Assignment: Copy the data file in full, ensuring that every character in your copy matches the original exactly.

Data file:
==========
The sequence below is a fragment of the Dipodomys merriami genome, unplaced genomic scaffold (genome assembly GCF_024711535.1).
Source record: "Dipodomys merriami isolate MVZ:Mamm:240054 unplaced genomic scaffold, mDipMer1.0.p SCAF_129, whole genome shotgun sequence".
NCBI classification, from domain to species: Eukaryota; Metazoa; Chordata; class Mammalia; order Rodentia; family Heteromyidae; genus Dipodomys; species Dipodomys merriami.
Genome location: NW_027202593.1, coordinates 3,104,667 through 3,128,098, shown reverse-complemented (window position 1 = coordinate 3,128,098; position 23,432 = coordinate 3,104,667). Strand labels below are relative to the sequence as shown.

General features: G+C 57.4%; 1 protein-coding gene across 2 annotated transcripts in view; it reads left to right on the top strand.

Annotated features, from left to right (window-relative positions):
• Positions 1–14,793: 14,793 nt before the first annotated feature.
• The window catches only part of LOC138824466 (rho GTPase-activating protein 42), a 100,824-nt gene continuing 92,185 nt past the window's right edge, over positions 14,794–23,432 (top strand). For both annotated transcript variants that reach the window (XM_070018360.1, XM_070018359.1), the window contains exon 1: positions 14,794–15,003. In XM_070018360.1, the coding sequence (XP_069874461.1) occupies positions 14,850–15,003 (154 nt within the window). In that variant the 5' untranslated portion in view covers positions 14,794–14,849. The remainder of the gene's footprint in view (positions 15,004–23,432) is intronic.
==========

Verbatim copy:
The sequence below is a fragment of the Dipodomys merriami genome, unplaced genomic scaffold (genome assembly GCF_024711535.1).
Source record: "Dipodomys merriami isolate MVZ:Mamm:240054 unplaced genomic scaffold, mDipMer1.0.p SCAF_129, whole genome shotgun sequence".
NCBI classification, from domain to species: Eukaryota; Metazoa; Chordata; class Mammalia; order Rodentia; family Heteromyidae; genus Dipodomys; species Dipodomys merriami.
Genome location: NW_027202593.1, coordinates 3,104,667 through 3,128,098, shown reverse-complemented (window position 1 = coordinate 3,128,098; position 23,432 = coordinate 3,104,667). Strand labels below are relative to the sequence as shown.

General features: G+C 57.4%; 1 protein-coding gene across 2 annotated transcripts in view; it reads left to right on the top strand.

Annotated features, from left to right (window-relative positions):
• Positions 1–14,793: 14,793 nt before the first annotated feature.
• The window catches only part of LOC138824466 (rho GTPase-activating protein 42), a 100,824-nt gene continuing 92,185 nt past the window's right edge, over positions 14,794–23,432 (top strand). For both annotated transcript variants that reach the window (XM_070018360.1, XM_070018359.1), the window contains exon 1: positions 14,794–15,003. In XM_070018360.1, the coding sequence (XP_069874461.1) occupies positions 14,850–15,003 (154 nt within the window). In that variant the 5' untranslated portion in view covers positions 14,794–14,849. The remainder of the gene's footprint in view (positions 15,004–23,432) is intronic.